A physician named Juan Bosch was elected to replace Trujillo in 1962. He was anti-communist and pro-business – just the kind of puppet the U.S. establishment likes. Unfortuately, Bosch was bent on establishing a “decent democratic regime” through land reform, low-rent housing and public works projects. So he was deposed by a CIA-backed coup after less than a year in office.

After months of military rule, a pro-Bosch revolt broke out. U.S. president Lyndon Johnson responded by launching yet another military invasion of the Dominican Republic. The occupying forces left after supervising elections in 1966 won by Joaquín Balaguer, Trujillo’s last puppet-president. Balaguer’s twelve-year tenure was marked by repression of human rights and civil liberties under the guise of warding off communism.

This was the era when cabaret bachata was in vogue, and there was no bigger cabaret bachata star than Marino Perez. In his article Marino Perez, David Wayne writes, “With candid feeling and dark humor, Perez sang the story of bars and barrios where jealous lovers quarrel, men and women betray one another, insults are traded, and the ubiquitous bottle of rum is always present.”

Perez lived the debauchery he sang about, allegedly dying when he vomited up his liver (though I don’t think that’s really possible). And if you haven’t read this series introductory article yet, I should point out that, in the Dominican Republic, cabaret is a euphemism for brothel.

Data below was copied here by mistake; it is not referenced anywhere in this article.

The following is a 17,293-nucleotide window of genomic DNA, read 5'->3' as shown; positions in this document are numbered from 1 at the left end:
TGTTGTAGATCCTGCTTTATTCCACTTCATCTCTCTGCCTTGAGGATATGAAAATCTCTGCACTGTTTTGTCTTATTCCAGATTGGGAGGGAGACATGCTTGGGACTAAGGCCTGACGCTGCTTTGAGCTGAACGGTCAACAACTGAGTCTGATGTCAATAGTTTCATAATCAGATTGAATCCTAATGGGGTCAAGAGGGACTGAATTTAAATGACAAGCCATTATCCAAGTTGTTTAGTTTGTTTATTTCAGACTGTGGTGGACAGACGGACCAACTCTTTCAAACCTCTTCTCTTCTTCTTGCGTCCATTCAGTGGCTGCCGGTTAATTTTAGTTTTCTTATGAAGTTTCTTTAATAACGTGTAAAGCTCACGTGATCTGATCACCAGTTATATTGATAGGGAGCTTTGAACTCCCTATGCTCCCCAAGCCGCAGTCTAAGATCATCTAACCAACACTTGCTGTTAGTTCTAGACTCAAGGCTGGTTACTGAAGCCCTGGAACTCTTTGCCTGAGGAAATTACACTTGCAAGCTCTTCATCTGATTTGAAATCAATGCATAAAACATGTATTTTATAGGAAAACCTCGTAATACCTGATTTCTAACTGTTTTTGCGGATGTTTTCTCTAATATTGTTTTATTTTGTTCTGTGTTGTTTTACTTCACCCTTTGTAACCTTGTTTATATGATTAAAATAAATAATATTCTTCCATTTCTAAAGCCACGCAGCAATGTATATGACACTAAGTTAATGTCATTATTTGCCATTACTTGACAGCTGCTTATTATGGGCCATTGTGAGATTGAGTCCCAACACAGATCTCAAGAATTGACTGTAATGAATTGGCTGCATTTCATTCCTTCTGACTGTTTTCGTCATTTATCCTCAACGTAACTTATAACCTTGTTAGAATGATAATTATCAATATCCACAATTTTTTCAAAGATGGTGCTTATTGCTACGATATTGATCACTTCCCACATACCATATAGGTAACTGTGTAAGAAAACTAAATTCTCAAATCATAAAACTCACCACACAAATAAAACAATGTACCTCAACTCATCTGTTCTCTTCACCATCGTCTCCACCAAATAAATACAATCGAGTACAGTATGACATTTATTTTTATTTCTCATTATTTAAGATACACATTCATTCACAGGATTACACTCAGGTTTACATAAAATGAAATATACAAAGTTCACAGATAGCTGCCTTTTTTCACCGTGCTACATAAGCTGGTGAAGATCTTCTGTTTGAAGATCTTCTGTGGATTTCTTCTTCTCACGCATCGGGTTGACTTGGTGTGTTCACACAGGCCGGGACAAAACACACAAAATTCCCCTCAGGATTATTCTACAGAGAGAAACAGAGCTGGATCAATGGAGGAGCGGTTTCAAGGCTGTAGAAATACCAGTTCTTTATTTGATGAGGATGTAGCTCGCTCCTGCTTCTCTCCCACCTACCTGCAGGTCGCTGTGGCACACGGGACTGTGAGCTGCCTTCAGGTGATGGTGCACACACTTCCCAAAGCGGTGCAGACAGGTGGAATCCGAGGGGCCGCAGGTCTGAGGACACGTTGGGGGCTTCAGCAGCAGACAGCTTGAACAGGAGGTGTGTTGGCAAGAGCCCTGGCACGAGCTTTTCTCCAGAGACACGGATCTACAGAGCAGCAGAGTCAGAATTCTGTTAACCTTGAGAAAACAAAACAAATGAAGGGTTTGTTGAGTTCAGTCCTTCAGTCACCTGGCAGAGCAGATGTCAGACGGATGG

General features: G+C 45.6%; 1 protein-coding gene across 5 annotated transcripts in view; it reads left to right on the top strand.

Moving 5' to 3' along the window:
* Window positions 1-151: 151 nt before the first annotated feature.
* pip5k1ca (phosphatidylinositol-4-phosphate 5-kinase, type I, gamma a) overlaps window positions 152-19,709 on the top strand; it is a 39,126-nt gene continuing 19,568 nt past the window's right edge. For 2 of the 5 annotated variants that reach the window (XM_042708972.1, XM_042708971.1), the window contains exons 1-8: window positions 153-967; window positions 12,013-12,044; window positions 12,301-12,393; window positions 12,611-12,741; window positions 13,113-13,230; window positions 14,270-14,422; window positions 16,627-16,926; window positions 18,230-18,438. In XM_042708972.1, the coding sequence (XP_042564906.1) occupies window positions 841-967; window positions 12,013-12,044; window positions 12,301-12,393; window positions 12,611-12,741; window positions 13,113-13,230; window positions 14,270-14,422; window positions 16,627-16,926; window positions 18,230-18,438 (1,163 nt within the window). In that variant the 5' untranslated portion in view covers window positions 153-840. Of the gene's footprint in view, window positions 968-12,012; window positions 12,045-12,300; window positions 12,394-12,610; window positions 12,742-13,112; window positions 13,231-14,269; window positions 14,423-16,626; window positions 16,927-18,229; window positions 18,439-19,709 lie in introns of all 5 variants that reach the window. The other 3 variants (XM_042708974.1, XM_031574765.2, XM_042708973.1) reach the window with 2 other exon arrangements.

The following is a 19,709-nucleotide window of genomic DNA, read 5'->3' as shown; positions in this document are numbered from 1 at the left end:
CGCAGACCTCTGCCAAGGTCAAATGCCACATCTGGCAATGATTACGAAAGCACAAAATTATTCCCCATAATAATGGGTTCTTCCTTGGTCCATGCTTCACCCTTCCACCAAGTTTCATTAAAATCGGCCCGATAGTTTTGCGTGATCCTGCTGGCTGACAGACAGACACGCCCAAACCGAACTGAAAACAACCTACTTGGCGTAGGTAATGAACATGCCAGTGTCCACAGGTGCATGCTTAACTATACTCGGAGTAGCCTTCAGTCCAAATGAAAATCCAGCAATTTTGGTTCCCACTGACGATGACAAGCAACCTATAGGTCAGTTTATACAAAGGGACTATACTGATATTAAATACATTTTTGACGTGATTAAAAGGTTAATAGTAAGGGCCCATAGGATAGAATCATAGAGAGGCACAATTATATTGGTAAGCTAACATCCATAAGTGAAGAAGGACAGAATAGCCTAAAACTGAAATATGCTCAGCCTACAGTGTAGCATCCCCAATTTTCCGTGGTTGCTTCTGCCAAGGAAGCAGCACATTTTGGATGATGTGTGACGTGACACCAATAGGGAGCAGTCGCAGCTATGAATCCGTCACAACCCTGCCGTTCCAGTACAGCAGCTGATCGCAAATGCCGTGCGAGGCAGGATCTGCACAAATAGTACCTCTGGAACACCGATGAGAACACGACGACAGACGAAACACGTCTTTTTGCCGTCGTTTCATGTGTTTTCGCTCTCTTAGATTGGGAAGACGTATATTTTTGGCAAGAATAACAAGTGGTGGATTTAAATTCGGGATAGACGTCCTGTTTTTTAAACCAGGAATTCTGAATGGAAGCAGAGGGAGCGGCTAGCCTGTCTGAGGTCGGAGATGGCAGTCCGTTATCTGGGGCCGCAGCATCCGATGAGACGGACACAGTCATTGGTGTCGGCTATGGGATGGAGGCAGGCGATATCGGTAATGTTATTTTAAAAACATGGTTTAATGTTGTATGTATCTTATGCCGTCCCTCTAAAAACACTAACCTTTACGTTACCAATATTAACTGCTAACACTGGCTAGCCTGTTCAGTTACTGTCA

Racism & Sexism ˆ

The Dominican Republic’s Independence Day – Feb. 27 – celebrates the end of its 22-year occupation from neighboring Haiti, rather than the end of Spanish colonialism, which lasted for centuries (Deborah Pacini Hernandez, p 130). Though Trujillo didn’t invent racism, he cruelly exploited it, even ordering the military to kill all Haitians living in the Dominican Republic, an event remembered as the Parsley massacre.

Even in the mid-1990s, Deborah Pacini Hernandez reported that dark-skinned residents of the Dominican Republic are referred to (and refer to themselves) as Indians, even though the native peoples were exterminated by the Spanish long ago. The term negros is reserved for Haitians (p 131).

Similarly, the Dominican Republic remains a major player in the international sex trade.

Thus, bachata isn’t really the story of shattered romance so much as a battered people.

The Two Bachatas ˆ

The post-Trujillo intrigue and corruption largely coincided with the period during which bachata was, figuratively speaking, in the gutter. It was the music of the underclass, and that underclass was arguably the legacy of political corruption and persecution, with the United States’ stamp of approval.

Though things have improved, corruption and various social ills still plague the Dominican Republic. Unemployment, government corruption, and inconsistent electric service remain major Dominican problems. The country also has marked income inequality.

Not surprisingly, living conditions in the Dominican Republic fuel an ongoing diaspora; one tenth of the Dominican Republic’s GDP comes from emigrants.

Thus, we have two bachatas: The rock-star icons of urban bachata and their legions of yuppie fans and traditional Dominican bachata, which is still confronted with a painful reality.* I was intrigued by what Benjamin de Ménil had to say about his “discovery” of bachata star Joan Soriano (Joan Soriano Stays Loyal to His Bachata Roots in the Dominican Republic)…